By Kayla Matthews, Productivity Bytes
Despite the many advances of modern medicine, the flu remains a challenge for healthcare — causing sickness, hospital stays and even death throughout the country every year. This year, there have already been as many as 18 million illnesses, 210,000 hospitalizations and 17,000 deaths reported.
Some of the newest developments in medical technologies, however, are helping providers out by making the flu a little easier to fight.
Here are five ways that some of the newest breakthroughs in MedTech can be used for flu management.
1. Adjuvants And High-Dose Vaccines
Last year, the FDA licensed two new flu vaccines that may help some of the most vulnerable demographics beat the flu — Fluzone High-Dose and FLUAD.
Fluzone High-Dose contains four times the usual dose compared to standard vaccines. FLUAD contains the normal dose but comes with adjuvants, compounds known to stimulate the human immune system and help it fight off diseases and viruses like the flu.
Previous research has found that both Fluzone High-Dose and FLUAD can be especially good at helping patients over 65 fight off the flu. One study on Fluzone High-Dose found that the vaccine was 24 percent more effective in preventing the flu compared to the standard dose. In another study, FLUAD was found to avoid as much as 51 percent of hospitalizations that would have occurred without vaccination.
As a result, the vaccine is seen as a powerful tool that can help those over 65 — the demographic most likely to need hospitalization as a result of contracting influenza — during flu season.
2. Predicting The Flu By Tracking Social Media
Predicting the flu can be essential in reducing its impact. This lets medical professionals know what kind of season they're facing. Traditional flu forecasting uses historical data but isn't always effective, as vaccinations and dominant strains can vary significantly from year to year.
Now, a team of researchers has found a new method that may be more accurate — using social media posts to predict seasonal flu outbreaks.
By scanning social media for posts that look like people complaining about flu symptoms, the algorithm could predict the season's timing and severity. The algorithm also used data from electronic health records of patients seeking care for flu symptoms, as well as Flu Near You, a public self-report service.
The researchers were able to predict the spread of the flu more accurately than even the current gold standard of forecasting, which is based on CDC data.
3. Cell-Based Vaccines
Traditional flu vaccines are manufactured by growing the influenza virus in chicken eggs. This method is reliable, but depends on a steady supply of eggs, and can introduce changes that may cause the produced vaccine to mismatch the virus it's designed to target. The process is also somewhat slow. This caused a big impact during the H1N1 flu pandemic when accelerated vaccine production was necessary and standard methods couldn't keep up with demand.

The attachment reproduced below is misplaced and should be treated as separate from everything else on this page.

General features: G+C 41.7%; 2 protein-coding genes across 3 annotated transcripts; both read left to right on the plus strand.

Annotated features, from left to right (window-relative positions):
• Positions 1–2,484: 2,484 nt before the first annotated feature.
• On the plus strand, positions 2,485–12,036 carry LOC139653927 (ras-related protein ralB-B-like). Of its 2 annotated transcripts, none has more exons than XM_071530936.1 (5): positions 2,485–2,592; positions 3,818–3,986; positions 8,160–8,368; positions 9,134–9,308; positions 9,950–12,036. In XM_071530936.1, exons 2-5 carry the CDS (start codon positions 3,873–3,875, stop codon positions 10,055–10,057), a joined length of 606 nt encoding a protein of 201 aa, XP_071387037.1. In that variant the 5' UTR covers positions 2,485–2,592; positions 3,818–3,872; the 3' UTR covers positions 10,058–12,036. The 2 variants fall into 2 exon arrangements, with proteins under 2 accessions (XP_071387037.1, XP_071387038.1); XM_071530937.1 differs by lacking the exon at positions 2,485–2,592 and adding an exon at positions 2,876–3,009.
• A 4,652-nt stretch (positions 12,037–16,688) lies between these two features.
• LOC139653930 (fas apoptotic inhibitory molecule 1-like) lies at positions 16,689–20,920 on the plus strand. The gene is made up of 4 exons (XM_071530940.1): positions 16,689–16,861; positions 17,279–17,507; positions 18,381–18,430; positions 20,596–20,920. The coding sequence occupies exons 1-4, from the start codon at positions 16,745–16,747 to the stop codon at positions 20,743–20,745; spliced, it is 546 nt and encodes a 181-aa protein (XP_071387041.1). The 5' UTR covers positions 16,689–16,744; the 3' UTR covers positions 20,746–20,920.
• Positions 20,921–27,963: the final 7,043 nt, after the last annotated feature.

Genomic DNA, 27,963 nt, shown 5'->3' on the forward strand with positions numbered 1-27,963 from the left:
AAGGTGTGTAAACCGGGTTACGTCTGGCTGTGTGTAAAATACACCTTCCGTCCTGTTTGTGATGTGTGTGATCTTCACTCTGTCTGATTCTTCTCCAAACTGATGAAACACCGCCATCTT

Now, the CDC has approved a new cell-based vaccine for the 2019-2020 flu season. These cell-based vaccines have a few different advantages over egg-based versions, including quicker manufacturing startup time and higher effectiveness.
Improved rates of vaccine production are nice to have in any case but are especially important in years facing more widespread outbreaks of the flu. That includes this season, which saw an outpatient visit rate of nearly 3 percent around the end of November. For comparison, the baseline visit rate during the 2015-2016 season was around 2 percent.
4. Using Data From Wearables To Forecast Flu Season
A research team in China analyzed user data from iThermometer wearables, which tracks body temperature to predict the Chinese flu season.
By retrospectively looking through the data, researchers found they could have forecast the flu season a full month before state agencies, which rely on reports from public health officials to make predictions. If this flu technology had been in place then, it could have given hospitals and clinicians more time to prepare for the severity of the season.
In the future, the tactic could also be applied to data from other smart and data-reporting devices to help monitor and predict the spread of other viruses that have been circulating this flu season, like African swine fever.
5. At-Home Flu Testing
Right now, if someone wants to know whether or not they have the flu, they have to see a doctor. Both the cost of visiting a clinic and the time it takes can discourage people from finding out whether or not they're infected. Even if they do visit a doctor, they can spread the flu virus onto every surface they touch along the way.
Government researchers think this problem can be solved with at-home flu testing. These tests can help people know when they have the flu, even if symptoms haven't started to show yet. This allows them to stay at home, get some rest and possibly order an antiviral like Tamiflu — reducing the chance they'll infect others.
MedTech For Flu Fighting
The flu remains a significant challenge for medical professionals. Some of the newest MedTech, however, may change this. Recent breakthroughs, like advanced forecasting techniques, new vaccines, and home testing, can help prevent influenza and reduce its overall impact.
About The Author
Kayla Matthews is a MedTech writer whose work has appeared on HIT Consultant, Medical Economics and HITECH Answers, among other industry publications. To read more from Kayla, please connect with her on LinkedIn, or visit her personal tech blog at https://productivitybytes.com.